Analysts are forecasting that value stocks will see the light of day after underperforming growth stocks last year. Can you have your cake and eat it too with companies that have value and growth? A deeper dive into Savaria Corporation (TSX:SIS), a company that increased 70% last year, may answer that question.
Savaria is a small-cap company, valued at $775 million, which has been around for decades, trading on the TSX since 2001. The business model is to make it easier for people with disabilities to get around, both within the home and via vehicles. Another Fool is right to point out this business is quite recession-proof. Savaria operates in three segments: lifts, adapted vehicles, and medical products.
Here is a review of successful moves:
In 2016, Savaria made a brilliant acquisition, buying the automotive division of Shoppers Home Health Care. Gaining this foothold helped to propel Savaria forward by providing wheelchair van conversions and mobility adaptation for vehicles.
One year later, in May 2017, Savaria purchased an $80 million company called Span-America Medical Systems, Inc. Savaria expects it will only take one year of sales from this new division to recoup the $80 million acquisition cost. That’s pretty solid. The U.S. accounts for 64% of the revenue, mostly from accessibility equipment. The company now has an easier job selling into the U.S. market. It’s also worth pointing out that the U.S., despite 1990 legislation in the America Disability Act, still has a long way for accessibility. Savaria plays a key role by coming up with individual solutions for customers.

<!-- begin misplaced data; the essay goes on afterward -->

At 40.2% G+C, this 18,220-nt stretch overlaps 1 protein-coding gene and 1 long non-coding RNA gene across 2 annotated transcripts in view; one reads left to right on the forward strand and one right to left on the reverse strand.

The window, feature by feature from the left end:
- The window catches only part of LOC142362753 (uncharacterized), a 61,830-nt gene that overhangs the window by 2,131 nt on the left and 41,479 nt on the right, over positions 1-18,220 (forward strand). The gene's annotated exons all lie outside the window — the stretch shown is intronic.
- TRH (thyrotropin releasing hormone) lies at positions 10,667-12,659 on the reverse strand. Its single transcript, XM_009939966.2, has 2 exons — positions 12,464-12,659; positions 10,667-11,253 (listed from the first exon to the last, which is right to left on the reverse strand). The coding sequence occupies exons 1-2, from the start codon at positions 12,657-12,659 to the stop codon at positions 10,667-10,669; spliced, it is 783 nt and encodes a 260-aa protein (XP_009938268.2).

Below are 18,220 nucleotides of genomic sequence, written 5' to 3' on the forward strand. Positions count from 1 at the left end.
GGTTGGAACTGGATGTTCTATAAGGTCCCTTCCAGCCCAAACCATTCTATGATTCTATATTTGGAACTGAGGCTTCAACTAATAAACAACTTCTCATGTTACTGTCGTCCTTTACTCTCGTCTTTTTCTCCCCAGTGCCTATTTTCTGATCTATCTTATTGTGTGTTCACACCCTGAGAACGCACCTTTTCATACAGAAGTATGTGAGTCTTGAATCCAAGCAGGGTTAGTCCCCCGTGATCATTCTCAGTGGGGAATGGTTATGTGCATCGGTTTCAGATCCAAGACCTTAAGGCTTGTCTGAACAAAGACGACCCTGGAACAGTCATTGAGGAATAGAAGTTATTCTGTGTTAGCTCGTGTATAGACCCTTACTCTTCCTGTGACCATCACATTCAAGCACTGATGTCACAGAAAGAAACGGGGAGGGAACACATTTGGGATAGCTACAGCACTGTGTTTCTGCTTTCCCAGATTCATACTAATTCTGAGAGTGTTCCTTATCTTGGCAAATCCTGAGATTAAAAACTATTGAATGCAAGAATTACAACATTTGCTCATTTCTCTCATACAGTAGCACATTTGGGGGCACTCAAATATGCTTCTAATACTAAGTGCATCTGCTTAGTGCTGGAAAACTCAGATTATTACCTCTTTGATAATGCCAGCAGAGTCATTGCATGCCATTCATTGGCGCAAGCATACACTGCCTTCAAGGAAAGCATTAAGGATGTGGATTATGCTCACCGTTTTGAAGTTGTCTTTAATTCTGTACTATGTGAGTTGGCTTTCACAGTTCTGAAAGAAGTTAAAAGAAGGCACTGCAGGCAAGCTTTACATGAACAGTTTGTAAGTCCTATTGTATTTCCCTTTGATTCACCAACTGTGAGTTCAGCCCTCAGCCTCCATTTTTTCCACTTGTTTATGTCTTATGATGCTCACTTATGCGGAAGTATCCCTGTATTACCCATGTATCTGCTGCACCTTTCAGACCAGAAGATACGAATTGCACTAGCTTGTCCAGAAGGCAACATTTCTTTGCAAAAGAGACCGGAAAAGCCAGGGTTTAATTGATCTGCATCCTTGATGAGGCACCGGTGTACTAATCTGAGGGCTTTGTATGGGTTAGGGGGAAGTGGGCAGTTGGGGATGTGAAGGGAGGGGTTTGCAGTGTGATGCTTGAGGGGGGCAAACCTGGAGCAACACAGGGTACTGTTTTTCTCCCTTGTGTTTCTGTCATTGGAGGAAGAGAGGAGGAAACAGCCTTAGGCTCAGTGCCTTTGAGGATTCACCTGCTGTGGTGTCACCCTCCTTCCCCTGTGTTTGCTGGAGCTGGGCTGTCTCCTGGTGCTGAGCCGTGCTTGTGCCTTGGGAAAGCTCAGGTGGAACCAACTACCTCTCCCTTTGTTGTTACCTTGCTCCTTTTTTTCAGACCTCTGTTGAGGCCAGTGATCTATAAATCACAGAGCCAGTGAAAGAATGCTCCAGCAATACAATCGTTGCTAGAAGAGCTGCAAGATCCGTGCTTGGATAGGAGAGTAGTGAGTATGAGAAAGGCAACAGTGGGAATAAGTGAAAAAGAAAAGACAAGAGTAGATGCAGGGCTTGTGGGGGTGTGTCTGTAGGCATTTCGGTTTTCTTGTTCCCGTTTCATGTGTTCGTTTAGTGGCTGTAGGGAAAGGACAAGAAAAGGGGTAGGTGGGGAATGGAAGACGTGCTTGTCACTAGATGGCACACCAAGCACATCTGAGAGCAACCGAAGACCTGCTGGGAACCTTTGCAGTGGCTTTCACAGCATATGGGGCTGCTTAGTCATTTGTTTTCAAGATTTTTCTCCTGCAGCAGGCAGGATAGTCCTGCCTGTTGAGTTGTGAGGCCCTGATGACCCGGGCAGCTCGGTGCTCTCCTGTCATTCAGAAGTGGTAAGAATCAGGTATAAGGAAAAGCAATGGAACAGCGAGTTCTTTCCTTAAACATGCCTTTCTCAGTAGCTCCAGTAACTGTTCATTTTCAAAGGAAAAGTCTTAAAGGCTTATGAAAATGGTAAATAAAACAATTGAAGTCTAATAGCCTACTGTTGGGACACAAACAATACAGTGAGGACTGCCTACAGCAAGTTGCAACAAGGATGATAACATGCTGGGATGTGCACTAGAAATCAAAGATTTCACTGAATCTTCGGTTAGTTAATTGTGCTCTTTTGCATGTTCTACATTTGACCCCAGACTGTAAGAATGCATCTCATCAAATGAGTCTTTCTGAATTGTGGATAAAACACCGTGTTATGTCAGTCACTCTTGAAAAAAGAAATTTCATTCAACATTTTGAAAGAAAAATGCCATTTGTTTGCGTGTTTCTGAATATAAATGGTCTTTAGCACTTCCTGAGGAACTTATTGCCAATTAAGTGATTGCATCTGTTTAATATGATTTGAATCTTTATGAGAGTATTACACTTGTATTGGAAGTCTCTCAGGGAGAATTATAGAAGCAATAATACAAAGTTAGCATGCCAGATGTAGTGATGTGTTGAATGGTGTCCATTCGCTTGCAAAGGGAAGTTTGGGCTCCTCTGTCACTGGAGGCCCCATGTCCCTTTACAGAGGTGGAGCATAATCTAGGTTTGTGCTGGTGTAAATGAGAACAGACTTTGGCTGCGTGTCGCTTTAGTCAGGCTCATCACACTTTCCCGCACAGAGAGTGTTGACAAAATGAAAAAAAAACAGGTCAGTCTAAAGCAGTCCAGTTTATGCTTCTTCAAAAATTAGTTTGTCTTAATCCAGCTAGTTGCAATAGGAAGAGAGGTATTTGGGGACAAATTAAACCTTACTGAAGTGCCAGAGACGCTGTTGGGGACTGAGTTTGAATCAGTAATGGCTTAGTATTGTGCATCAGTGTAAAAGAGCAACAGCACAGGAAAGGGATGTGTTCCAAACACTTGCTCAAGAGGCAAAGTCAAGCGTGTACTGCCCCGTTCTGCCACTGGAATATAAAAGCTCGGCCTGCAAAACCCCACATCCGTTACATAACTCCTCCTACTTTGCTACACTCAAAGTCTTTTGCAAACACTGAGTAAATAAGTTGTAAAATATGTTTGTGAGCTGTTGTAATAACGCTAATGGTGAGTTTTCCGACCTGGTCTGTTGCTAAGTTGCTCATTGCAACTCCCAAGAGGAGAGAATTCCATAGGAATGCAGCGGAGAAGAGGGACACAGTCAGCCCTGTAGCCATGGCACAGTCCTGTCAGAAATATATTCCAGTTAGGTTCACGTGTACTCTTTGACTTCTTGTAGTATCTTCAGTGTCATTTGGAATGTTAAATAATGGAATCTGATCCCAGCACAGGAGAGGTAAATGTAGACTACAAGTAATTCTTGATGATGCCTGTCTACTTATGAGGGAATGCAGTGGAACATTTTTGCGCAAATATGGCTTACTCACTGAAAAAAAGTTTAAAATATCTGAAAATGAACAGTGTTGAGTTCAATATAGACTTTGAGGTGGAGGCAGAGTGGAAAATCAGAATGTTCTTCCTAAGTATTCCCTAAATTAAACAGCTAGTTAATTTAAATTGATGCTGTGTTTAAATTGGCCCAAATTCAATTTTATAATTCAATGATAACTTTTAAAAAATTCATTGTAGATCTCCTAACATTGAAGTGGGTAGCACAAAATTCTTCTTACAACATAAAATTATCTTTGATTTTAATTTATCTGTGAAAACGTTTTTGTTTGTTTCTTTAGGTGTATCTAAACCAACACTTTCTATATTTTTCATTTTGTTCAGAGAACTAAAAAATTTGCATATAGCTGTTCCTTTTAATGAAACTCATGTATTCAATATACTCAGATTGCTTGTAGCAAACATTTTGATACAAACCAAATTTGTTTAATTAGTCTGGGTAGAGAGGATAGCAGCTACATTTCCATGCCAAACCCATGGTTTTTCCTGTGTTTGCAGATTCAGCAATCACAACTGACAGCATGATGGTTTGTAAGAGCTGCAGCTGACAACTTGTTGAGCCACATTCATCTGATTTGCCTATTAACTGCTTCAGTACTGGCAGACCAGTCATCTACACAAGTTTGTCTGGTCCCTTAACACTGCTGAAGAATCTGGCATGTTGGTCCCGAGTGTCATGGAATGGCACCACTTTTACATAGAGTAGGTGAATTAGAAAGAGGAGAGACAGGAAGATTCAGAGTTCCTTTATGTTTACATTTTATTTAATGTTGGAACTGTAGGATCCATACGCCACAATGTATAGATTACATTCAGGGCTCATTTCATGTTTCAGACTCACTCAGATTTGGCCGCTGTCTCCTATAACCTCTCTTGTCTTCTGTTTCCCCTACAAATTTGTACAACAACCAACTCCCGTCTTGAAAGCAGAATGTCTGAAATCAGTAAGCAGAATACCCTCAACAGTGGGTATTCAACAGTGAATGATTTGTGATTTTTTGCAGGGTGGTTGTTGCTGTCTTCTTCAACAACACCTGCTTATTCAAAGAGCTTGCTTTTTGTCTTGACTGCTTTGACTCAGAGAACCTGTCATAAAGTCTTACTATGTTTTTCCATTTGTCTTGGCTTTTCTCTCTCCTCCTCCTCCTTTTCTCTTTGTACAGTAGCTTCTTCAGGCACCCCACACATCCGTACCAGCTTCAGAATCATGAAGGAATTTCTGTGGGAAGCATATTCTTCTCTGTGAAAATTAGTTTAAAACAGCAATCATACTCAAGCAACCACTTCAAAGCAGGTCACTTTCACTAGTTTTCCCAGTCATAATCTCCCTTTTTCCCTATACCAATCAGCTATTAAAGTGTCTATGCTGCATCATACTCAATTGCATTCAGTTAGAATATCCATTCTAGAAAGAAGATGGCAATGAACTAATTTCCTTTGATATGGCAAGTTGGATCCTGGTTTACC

Just one month ago, the company made one more move by acquiring all assets of a Master Lifts Australia Pty Ltd. The purchase price, $3 million, is a small price to pay to get into a new market. The company forecasts this deal will generate $8.2 million in new revenue dollars. North American Savaria plants are located in Quebec, Ontario, South Carolina. Whereas Australasia customers will get goods from the company’s only plant outside North America in China. Personally, I think this method of global expansion is quite a nice way to ease into Asian markets.
As a potential investor, there’s a high price to pay in owning Savaria shares; it has a wildly high valuation. But isn’t this simply the market telling us this company can beat competitors? The price-to-earnings ratio continues to climb. Investors must view this small-cap darling as something they must own. The price-to-sales ratio (P/S) could provide some valuation solace, but it too is high. The current P/S is 4.8. The TSX composite index has a P/S of 1.8, more than half.
After over a decade of a flat share price, the stock rallied +70% each year from 2016 to the present value. Company insiders used 2017 to sell off their shares. I’d interpret this as healthy profit taking after years of patience, so we’ll just ignore that factoid for the time being.
Now is a good time to dip a toe and own Savaria shares for growth and future value. The stock blew past a resistance level, $18 per share, to end 2017. All indications point to another great year!
Fool contributor Brad Macintosh has no position in any of the stocks mentioned.